Increasing Access to Online Information about Health: A Program for Inner-City Elders in Community-Based Organizations

By Kaufman, David R.; Rockoff, Maxine L. | Generations, Summer 2006 | Go to article overview
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Increasing Access to Online Information about Health: A Program for Inner-City Elders in Community-Based Organizations


Kaufman, David R., Rockoff, Maxine L., Generations


An addition to traditional social services.

With the support of the National Library of Medicine, we are endeavoring to develop a robust and sustainable community-based program, Increasing Inner City Access to Health Information, to enable low-income older adults to develop the skills they need to obtain information about health online via the World Wide Web.

Much of the information older people and others need to participate effectively in management of their own health is increasingly available on the Internet, from detailed descriptions of illnesses and medical therapies to the locations of doctors and hospitals, lists of governmental support agencies, and discussions of medical insurance complexities. Yet despite the recent growth of the Internet as a valuable resource for health information, fer fewer adults over the age of 65 use the Web than do those of any other age group (Fox, 2005). Our effort-a collaboration between the New York Academy of Medicine (NYAM), Columbia University's Department of Biomedical Informatics, and three community-based organizations in East Harlem-is addressing this situation by adding a health-information outreach component to existing social services programs in these organizations.

NYAM, long concerned with public health issues, has a superb medical library that has been open to the public since 1878. Librarians there have developed a training curriculum, "Health Information on the Internet," which we are taking directly into community-based social services organizations in the institute's East Harlem neighborhood. With classes in accessing the Internet based on this curriculum, we hope to reduce disparities in access to health information for inner-city elders who do not come to libraries. We provide initial training for staff and volunteers affiliated with these organizations, so that they in turn can train the older people who come to the organizations for other programs. Our results so far are quite encouraging.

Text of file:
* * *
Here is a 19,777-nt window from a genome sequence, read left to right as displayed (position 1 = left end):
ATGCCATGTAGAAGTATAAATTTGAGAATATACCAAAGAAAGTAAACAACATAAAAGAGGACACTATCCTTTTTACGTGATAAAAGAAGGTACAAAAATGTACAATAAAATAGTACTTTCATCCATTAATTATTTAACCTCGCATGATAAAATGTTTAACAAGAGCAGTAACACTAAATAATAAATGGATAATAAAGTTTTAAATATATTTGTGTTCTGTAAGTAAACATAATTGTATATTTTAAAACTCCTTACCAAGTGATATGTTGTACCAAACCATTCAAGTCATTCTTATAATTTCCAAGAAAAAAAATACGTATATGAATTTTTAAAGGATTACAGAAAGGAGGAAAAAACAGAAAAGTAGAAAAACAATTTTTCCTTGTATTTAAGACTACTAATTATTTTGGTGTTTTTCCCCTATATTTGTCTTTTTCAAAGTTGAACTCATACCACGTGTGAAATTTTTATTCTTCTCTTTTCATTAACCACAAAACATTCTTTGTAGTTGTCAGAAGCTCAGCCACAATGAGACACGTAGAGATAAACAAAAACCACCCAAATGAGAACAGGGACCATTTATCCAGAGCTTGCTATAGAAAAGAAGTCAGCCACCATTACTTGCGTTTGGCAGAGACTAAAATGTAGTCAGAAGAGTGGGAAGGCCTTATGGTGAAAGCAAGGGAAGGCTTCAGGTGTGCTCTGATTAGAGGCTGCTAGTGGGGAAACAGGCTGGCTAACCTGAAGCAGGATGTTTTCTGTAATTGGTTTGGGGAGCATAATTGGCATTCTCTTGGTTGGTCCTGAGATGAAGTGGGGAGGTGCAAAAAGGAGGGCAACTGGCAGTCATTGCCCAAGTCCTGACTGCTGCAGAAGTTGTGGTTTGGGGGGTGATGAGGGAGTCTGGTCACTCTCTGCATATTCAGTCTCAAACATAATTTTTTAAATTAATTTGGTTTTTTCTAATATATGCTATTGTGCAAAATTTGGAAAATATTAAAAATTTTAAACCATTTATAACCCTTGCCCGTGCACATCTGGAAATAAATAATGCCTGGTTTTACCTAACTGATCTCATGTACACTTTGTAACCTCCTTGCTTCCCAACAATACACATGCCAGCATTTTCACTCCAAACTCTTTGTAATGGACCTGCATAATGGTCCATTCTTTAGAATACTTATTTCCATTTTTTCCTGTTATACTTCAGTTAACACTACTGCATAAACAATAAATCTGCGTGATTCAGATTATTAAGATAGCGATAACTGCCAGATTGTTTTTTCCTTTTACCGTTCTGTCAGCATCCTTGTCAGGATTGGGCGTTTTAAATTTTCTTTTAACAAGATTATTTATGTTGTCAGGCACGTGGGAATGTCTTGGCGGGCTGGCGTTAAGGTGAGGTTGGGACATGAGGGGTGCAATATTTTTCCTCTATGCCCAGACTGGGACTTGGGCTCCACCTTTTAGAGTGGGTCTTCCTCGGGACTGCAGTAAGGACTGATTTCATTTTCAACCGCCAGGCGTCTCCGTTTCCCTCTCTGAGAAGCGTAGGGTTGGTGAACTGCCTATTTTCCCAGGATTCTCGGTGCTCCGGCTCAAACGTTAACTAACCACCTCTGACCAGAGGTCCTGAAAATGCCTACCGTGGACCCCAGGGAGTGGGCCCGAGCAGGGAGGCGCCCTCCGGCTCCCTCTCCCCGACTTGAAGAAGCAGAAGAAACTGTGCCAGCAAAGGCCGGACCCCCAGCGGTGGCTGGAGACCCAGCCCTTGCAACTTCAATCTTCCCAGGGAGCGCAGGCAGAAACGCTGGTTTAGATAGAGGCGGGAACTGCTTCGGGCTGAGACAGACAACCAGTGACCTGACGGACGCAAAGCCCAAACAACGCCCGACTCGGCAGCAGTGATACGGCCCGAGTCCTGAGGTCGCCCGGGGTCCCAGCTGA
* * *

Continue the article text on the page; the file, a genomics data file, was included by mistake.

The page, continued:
WORKINGS OF THE PROGRAM

The project has three specific aims: first, to develop a bilingual (English and Spanish) "train the trainer" program; second, to create a website to support the project; and third, to evaluate and characterize changes in health information-seeking behavior by participants as a result of the training. The program provides two sets of classes: train-the-trainer classes, which are taught by a bilingual NYAM consumer-health librarian and are designed for the community-based organizations' employees or volunteers, and consumer health classes for older people, which are taught by train-the-trainer graduates.

Our plan for a stable paradigm for implementing such classes in different community-based organizations relies on three interdependent objectives: (i) to develop and refine materials for classes of both kinds; (2) to refine methods of evaluation, especially for characterizing changes in health information-seeking competencies; and (3) to develop strategies for facilitating implementation.

Toward the first objective, we have already developed two workbooks consisting of text, images, and exercises that provide guidance to both trainers and students. To achieve the second objective, we are employing both quantitative and qualitative measures of skills needed for seeking online information about health. These first two objectives are obviously central to the specific aims of the project, but the third, though instrumental in the success of the program, is often overlooked. Briefly, successful implementation must include the following: coordinating both sets of classes with the administrators of the community-based organizations; selecting candidates for the train-the-trainers class and, from among them, actual trainers for the consumer-health classes; ensuring that the consumer-health participants have at least basic computer skills (though these skills are technically a prerequisite for participants, in practice we have found it necessary to provide the instruction as part of the course) ; and, finally, making certain that the computing facilities are adequate.

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